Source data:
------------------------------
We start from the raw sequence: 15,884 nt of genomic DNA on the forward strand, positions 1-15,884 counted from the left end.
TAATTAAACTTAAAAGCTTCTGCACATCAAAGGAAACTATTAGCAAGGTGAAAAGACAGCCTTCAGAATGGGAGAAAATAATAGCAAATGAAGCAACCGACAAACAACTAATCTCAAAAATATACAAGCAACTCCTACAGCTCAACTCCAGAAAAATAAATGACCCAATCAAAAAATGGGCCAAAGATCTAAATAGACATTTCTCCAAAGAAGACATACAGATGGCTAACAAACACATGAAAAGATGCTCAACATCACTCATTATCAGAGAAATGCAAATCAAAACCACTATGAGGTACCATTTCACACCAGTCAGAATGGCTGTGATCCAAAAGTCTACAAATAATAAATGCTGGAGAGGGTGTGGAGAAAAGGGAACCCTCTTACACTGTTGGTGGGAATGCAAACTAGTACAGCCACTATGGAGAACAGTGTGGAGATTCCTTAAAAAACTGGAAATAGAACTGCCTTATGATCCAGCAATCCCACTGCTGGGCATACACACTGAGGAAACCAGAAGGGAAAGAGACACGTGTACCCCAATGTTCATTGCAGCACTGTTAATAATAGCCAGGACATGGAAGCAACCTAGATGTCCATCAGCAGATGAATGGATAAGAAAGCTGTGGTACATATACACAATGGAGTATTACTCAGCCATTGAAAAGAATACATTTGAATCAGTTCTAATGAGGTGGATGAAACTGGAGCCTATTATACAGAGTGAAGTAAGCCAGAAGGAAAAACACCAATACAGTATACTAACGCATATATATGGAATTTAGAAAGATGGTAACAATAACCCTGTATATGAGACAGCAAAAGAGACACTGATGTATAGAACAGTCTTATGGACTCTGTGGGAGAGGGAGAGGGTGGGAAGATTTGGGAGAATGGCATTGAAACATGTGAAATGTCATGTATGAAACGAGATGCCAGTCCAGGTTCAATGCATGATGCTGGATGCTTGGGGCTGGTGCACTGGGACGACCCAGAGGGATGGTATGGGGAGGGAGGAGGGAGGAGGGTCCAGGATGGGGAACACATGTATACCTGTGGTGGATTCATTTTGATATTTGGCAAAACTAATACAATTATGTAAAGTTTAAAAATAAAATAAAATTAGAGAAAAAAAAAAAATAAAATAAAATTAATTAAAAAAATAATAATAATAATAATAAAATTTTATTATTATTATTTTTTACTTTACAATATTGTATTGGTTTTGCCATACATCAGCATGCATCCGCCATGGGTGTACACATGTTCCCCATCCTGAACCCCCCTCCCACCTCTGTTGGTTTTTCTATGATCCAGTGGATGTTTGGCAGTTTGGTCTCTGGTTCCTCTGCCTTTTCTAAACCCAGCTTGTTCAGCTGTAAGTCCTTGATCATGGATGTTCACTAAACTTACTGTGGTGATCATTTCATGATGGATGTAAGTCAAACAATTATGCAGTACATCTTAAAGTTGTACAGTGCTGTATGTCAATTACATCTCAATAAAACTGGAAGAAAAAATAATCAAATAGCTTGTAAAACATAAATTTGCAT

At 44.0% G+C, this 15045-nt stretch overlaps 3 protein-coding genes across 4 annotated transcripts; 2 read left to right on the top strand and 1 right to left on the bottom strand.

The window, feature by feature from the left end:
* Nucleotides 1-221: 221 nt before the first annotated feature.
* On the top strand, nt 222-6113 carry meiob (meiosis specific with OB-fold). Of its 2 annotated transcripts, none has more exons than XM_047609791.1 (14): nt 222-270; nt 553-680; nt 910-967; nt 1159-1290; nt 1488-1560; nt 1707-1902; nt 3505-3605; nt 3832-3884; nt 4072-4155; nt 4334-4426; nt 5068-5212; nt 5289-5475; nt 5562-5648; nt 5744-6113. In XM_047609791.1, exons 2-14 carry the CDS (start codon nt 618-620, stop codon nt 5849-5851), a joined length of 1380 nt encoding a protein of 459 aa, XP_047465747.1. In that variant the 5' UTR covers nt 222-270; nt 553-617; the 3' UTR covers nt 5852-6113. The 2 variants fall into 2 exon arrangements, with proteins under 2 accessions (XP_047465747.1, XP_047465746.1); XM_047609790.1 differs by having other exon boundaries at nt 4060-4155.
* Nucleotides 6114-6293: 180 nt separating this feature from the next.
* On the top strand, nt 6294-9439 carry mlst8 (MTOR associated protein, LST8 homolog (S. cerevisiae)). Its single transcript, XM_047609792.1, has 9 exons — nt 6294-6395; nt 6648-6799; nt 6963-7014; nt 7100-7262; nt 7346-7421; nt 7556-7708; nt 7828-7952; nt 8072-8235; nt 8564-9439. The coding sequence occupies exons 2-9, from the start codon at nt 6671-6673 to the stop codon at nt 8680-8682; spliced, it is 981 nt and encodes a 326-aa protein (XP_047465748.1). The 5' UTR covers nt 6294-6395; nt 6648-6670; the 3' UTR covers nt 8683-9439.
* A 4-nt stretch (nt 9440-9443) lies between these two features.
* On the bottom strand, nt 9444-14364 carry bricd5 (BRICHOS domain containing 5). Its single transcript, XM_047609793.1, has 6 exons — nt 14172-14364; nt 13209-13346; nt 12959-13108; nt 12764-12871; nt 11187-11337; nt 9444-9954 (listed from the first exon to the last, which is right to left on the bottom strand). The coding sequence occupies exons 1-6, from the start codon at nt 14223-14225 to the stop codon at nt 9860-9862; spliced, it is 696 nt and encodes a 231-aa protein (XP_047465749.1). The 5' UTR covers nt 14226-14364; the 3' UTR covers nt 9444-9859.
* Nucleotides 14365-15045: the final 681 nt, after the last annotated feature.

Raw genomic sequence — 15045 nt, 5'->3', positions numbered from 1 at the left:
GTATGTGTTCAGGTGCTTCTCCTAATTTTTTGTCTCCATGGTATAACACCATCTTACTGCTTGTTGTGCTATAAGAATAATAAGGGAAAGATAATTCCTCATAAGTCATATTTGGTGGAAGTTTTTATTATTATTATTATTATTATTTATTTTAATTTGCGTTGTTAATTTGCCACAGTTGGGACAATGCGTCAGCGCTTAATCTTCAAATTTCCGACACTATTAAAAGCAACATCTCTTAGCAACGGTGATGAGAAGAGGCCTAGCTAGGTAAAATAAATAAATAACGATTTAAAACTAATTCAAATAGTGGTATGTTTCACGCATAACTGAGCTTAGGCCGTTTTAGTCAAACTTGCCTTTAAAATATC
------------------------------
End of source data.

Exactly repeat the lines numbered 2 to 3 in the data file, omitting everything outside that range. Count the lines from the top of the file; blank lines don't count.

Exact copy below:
TAATTAAACTTAAAAGCTTCTGCACATCAAAGGAAACTATTAGCAAGGTGAAAAGACAGCCTTCAGAATGGGAGAAAATAATAGCAAATGAAGCAACCGACAAACAACTAATCTCAAAAATATACAAGCAACTCCTACAGCTCAACTCCAGAAAAATAAATGACCCAATCAAAAAATGGGCCAAAGATCTAAATAGACATTTCTCCAAAGAAGACATACAGATGGCTAACAAACACATGAAAAGATGCTCAACATCACTCATTATCAGAGAAATGCAAATCAAAACCACTATGAGGTACCATTTCACACCAGTCAGAATGGCTGTGATCCAAAAGTCTACAAATAATAAATGCTGGAGAGGGTGTGGAGAAAAGGGAACCCTCTTACACTGTTGGTGGGAATGCAAACTAGTACAGCCACTATGGAGAACAGTGTGGAGATTCCTTAAAAAACTGGAAATAGAACTGCCTTATGATCCAGCAATCCCACTGCTGGGCATACACACTGAGGAAACCAGAAGGGAAAGAGACACGTGTACCCCAATGTTCATTGCAGCACTGTTAATAATAGCCAGGACATGGAAGCAACCTAGATGTCCATCAGCAGATGAATGGATAAGAAAGCTGTGGTACATATACACAATGGAGTATTACTCAGCCATTGAAAAGAATACATTTGAATCAGTTCTAATGAGGTGGATGAAACTGGAGCCTATTATACAGAGTGAAGTAAGCCAGAAGGAAAAACACCAATACAGTATACTAACGCATATATATGGAATTTAGAAAGATGGTAACAATAACCCTGTATATGAGACAGCAAAAGAGACACTGATGTATAGAACAGTCTTATGGACTCTGTGGGAGAGGGAGAGGGTGGGAAGATTTGGGAGAATGGCATTGAAACATGTGAAATGTCATGTATGAAACGAGATGCCAGTCCAGGTTCAATGCATGATGCTGGATGCTTGGGGCTGGTGCACTGGGACGACCCAGAGGGATGGTATGGGGAGGGAGGAGGGAGGAGGGTCCAGGATGGGGAACACATGTATACCTGTGGTGGATTCATTTTGATATTTGGCAAAACTAATACAATTATGTAAAGTTTAAAAATAAAATAAAATTAGAGAAAAAAAAAAAATAAAATAAAATTAATTAAAAAAATAATAATAATAATAATAAAATTTTATTATTATTATTTTTTACTTTACAATATTGTATTGGTTTTGCCATACATCAGCATGCATCCGCCATGGGTGTACACATGTTCCCCATCCTGAACCCCCCTCCCACCTCTGTTGGTTTTTCTATGATCCAGTGGATGTTTGGCAGTTTGGTCTCTGGTTCCTCTGCCTTTTCTAAACCCAGCTTGTTCAGCTGTAAGTCCTTGATCATGGATGTTCACTAAACTTACTGTGGTGATCATTTCATGATGGATGTAAGTCAAACAATTATGCAGTACATCTTAAAGTTGTACAGTGCTGTATGTCAATTACATCTCAATAAAACTGGAAGAAAAAATAATCAAATAGCTTGTAAAACATAAATTTGCAT

At 44.0% G+C, this 15045-nt stretch overlaps 3 protein-coding genes across 4 annotated transcripts; 2 read left to right on the top strand and 1 right to left on the bottom strand.